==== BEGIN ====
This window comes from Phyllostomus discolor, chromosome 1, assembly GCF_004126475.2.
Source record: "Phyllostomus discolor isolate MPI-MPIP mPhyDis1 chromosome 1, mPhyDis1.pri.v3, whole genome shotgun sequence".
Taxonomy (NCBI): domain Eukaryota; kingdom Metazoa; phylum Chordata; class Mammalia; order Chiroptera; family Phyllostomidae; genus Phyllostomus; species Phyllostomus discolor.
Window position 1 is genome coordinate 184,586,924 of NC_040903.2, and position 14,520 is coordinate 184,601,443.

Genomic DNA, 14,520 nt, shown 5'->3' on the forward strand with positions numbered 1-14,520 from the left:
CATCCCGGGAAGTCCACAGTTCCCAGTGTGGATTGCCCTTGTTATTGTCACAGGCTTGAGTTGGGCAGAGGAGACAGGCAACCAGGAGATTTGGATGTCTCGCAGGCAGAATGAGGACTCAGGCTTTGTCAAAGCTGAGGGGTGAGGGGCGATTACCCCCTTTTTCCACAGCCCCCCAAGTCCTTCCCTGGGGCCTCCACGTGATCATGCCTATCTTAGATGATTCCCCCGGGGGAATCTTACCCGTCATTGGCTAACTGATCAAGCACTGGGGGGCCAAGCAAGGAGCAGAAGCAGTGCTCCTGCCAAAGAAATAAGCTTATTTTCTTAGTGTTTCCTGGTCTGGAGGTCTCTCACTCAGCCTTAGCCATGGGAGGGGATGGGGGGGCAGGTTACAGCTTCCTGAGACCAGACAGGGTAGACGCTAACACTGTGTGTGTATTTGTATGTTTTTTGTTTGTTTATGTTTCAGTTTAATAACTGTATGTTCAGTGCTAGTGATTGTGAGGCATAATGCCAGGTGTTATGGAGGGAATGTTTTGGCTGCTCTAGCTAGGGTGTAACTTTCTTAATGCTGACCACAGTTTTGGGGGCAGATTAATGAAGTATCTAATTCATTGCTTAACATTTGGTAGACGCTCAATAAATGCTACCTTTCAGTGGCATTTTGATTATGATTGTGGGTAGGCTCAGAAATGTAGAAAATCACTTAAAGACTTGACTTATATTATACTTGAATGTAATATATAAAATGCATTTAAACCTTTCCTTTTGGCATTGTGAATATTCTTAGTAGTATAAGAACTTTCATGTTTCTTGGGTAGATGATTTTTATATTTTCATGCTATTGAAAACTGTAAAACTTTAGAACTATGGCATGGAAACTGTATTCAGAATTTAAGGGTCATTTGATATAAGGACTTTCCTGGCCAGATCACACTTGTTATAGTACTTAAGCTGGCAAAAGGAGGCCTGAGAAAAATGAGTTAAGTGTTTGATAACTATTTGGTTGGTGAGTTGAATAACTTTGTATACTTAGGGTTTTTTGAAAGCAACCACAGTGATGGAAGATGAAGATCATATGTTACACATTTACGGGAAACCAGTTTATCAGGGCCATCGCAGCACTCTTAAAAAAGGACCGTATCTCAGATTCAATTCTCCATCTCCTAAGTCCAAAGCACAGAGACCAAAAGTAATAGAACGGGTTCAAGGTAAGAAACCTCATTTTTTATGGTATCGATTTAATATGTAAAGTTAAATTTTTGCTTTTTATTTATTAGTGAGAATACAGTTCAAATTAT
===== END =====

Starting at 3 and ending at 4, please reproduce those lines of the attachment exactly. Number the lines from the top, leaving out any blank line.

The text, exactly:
Taxonomy (NCBI): domain Eukaryota; kingdom Metazoa; phylum Chordata; class Mammalia; order Chiroptera; family Phyllostomidae; genus Phyllostomus; species Phyllostomus discolor.
Window position 1 is genome coordinate 184,586,924 of NC_040903.2, and position 14,520 is coordinate 184,601,443.